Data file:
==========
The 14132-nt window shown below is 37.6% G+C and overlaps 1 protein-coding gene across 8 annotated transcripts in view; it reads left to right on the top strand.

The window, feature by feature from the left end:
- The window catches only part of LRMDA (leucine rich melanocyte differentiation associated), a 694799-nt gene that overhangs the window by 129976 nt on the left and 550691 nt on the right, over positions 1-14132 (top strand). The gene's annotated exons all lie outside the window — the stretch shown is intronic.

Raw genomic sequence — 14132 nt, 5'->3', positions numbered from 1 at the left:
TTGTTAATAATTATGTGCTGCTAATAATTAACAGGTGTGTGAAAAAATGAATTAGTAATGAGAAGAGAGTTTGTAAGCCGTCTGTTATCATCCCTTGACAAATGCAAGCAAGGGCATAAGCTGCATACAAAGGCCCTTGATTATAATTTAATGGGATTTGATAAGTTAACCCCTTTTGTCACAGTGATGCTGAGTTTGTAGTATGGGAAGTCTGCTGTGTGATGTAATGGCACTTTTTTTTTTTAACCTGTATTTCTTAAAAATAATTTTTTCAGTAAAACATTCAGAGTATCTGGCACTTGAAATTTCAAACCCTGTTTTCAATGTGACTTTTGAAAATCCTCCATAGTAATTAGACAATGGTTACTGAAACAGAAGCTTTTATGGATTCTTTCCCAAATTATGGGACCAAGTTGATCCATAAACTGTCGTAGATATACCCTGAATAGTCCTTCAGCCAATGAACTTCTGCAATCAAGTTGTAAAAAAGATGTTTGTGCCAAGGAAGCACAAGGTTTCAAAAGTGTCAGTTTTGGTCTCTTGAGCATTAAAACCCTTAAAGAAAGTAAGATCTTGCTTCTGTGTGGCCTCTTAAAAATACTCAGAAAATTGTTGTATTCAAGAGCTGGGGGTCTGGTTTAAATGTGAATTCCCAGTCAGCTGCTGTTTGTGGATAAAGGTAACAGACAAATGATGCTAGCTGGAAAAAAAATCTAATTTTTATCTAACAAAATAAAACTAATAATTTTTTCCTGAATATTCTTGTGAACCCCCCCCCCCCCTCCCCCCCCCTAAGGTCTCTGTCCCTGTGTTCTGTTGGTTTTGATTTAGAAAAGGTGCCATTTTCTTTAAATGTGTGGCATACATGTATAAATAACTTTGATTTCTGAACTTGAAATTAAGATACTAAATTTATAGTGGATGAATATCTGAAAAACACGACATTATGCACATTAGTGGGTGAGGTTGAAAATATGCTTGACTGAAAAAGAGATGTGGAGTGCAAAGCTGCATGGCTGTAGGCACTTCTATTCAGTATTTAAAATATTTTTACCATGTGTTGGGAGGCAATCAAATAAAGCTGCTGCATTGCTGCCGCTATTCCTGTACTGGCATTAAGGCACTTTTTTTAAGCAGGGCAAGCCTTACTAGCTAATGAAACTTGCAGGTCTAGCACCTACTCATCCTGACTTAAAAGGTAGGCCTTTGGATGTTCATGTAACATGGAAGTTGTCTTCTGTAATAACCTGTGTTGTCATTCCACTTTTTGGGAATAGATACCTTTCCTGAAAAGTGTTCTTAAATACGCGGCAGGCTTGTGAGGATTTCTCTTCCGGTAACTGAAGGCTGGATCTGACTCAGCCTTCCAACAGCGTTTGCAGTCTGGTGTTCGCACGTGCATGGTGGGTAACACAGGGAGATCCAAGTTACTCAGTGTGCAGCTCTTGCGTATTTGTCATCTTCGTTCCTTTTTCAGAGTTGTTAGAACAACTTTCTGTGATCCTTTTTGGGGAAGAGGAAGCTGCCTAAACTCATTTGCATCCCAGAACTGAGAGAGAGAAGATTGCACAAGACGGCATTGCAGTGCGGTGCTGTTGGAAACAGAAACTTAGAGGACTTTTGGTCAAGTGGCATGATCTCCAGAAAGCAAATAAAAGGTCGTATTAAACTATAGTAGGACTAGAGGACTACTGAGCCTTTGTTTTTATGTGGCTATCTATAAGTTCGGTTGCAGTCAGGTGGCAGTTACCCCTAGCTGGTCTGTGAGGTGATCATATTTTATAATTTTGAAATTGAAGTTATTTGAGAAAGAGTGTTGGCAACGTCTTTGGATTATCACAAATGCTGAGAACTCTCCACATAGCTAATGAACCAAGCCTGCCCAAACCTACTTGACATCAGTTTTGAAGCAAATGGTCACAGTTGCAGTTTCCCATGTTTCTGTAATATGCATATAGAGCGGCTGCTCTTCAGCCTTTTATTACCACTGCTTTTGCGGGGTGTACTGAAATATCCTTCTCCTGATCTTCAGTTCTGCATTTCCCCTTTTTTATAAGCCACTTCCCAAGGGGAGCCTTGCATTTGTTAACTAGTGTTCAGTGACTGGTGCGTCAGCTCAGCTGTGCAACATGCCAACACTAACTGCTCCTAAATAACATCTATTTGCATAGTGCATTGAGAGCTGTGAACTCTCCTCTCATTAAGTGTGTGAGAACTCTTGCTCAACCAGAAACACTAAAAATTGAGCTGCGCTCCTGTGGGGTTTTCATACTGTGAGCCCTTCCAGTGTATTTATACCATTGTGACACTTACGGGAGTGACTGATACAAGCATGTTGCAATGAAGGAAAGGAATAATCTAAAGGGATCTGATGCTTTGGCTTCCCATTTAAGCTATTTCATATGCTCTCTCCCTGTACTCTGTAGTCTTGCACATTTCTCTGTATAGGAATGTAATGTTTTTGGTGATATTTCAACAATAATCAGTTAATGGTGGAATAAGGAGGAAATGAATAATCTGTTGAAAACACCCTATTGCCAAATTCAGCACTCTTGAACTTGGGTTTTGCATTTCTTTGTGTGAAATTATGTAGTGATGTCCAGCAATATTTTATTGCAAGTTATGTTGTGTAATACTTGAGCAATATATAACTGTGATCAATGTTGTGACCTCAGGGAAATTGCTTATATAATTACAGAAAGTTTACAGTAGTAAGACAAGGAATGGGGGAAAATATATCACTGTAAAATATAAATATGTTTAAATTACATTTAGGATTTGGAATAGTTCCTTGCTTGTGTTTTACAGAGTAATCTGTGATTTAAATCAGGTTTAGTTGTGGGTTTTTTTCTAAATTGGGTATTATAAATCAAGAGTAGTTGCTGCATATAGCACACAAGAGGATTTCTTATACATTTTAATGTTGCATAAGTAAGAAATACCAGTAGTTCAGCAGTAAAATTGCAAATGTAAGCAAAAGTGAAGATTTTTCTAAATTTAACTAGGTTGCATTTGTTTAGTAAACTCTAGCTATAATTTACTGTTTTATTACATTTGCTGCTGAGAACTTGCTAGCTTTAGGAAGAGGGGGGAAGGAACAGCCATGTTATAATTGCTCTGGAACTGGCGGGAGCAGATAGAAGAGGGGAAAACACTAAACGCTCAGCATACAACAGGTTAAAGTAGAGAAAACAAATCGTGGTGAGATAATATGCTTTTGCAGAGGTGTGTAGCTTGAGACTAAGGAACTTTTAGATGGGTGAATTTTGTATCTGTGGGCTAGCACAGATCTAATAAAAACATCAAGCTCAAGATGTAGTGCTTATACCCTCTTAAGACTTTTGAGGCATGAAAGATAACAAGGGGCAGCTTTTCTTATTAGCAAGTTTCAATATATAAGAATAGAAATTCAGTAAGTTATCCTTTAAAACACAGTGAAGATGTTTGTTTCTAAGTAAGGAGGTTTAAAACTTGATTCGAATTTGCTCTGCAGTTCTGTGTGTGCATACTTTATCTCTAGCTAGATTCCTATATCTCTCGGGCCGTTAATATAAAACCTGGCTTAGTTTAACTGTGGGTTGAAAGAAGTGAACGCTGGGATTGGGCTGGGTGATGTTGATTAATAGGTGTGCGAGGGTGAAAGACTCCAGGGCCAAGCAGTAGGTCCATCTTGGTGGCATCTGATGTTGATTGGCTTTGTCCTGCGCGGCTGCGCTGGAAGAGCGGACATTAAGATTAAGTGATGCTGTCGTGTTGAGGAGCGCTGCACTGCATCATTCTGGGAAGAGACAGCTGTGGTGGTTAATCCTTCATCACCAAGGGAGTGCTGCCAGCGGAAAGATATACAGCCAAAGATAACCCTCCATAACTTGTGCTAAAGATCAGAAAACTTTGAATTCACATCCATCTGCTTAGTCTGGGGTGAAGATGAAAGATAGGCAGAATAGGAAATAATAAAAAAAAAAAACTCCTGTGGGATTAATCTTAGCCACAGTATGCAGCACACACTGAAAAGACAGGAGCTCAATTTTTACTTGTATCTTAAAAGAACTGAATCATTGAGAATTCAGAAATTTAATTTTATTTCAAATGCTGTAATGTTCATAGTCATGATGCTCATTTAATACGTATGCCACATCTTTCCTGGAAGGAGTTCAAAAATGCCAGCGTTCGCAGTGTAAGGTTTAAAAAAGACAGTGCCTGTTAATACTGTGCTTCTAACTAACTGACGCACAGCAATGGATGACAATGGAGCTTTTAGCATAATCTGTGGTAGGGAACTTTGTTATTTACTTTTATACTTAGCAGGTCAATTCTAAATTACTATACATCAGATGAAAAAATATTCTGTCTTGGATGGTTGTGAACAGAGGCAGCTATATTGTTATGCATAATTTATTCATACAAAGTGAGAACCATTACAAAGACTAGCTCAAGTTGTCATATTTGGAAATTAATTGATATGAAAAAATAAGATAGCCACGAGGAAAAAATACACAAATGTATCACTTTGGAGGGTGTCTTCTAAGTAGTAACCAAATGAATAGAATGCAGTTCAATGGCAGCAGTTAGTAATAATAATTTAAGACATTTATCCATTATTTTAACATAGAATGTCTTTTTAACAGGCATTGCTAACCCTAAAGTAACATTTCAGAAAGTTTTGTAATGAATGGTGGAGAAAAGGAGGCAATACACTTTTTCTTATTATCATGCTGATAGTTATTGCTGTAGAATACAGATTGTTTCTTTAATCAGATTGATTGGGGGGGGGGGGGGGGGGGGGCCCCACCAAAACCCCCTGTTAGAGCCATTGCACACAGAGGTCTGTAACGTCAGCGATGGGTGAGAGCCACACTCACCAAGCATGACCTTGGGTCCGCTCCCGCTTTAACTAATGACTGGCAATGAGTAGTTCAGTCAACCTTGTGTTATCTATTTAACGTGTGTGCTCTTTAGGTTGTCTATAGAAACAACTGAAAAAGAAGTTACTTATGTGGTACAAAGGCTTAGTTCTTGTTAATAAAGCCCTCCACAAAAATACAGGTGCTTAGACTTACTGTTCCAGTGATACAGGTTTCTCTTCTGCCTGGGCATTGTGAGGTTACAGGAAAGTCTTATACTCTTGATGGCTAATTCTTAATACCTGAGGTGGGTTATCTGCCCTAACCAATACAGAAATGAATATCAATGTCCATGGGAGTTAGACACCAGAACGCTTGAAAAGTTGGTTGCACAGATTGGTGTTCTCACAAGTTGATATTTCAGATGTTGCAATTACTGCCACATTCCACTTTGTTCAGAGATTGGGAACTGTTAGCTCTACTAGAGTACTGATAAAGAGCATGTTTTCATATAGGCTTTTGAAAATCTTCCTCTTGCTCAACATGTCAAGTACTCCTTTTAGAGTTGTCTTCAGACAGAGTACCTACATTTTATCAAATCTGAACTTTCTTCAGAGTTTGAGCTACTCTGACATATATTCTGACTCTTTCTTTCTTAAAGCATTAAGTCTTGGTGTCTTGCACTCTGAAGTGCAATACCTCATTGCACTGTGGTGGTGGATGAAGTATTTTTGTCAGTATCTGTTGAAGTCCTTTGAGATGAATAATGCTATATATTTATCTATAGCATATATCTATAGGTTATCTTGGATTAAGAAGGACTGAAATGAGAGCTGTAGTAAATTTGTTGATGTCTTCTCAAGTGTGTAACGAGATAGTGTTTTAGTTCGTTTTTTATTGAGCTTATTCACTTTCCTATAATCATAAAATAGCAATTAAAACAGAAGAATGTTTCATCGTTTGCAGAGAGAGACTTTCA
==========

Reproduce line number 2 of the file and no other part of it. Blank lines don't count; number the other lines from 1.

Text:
The window, feature by feature from the left end: